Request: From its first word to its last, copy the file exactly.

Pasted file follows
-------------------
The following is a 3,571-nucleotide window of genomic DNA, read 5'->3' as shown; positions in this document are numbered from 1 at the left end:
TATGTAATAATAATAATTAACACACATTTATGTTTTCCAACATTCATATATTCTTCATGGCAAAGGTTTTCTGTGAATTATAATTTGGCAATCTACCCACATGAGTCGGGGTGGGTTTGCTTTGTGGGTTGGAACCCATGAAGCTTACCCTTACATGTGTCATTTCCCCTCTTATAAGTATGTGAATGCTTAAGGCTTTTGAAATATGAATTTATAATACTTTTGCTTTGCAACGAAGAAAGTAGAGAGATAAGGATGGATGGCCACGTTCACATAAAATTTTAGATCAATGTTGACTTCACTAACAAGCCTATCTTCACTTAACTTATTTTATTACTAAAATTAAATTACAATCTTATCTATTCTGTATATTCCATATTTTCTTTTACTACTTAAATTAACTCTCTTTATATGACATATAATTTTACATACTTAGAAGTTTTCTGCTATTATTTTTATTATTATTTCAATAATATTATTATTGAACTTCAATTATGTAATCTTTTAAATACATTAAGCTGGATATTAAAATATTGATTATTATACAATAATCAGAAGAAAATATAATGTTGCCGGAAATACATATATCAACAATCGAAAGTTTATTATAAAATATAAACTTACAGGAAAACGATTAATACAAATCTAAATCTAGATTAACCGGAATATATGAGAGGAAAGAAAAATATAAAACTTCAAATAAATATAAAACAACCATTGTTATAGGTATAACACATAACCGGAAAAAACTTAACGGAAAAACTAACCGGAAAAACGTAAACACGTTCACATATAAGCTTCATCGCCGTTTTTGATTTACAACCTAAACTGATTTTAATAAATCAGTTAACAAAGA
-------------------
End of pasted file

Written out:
The following is a 3,571-nucleotide window of genomic DNA, read 5'->3' as shown; positions in this document are numbered from 1 at the left end:
TATGTAATAATAATAATTAACACACATTTATGTTTTCCAACATTCATATATTCTTCATGGCAAAGGTTTTCTGTGAATTATAATTTGGCAATCTACCCACATGAGTCGGGGTGGGTTTGCTTTGTGGGTTGGAACCCATGAAGCTTACCCTTACATGTGTCATTTCCCCTCTTATAAGTATGTGAATGCTTAAGGCTTTTGAAATATGAATTTATAATACTTTTGCTTTGCAACGAAGAAAGTAGAGAGATAAGGATGGATGGCCACGTTCACATAAAATTTTAGATCAATGTTGACTTCACTAACAAGCCTATCTTCACTTAACTTATTTTATTACTAAAATTAAATTACAATCTTATCTATTCTGTATATTCCATATTTTCTTTTACTACTTAAATTAACTCTCTTTATATGACATATAATTTTACATACTTAGAAGTTTTCTGCTATTATTTTTATTATTATTTCAATAATATTATTATTGAACTTCAATTATGTAATCTTTTAAATACATTAAGCTGGATATTAAAATATTGATTATTATACAATAATCAGAAGAAAATATAATGTTGCCGGAAATACATATATCAACAATCGAAAGTTTATTATAAAATATAAACTTACAGGAAAACGATTAATACAAATCTAAATCTAGATTAACCGGAATATATGAGAGGAAAGAAAAATATAAAACTTCAAATAAATATAAAACAACCATTGTTATAGGTATAACACATAACCGGAAAAAACTTAACGGAAAAACTAACCGGAAAAACGTAAACACGTTCACATATAAGCTTCATCGCCGTTTTTGATTTACAACCTAAACTGATTTTAATAAATCAGTTAACAAAGA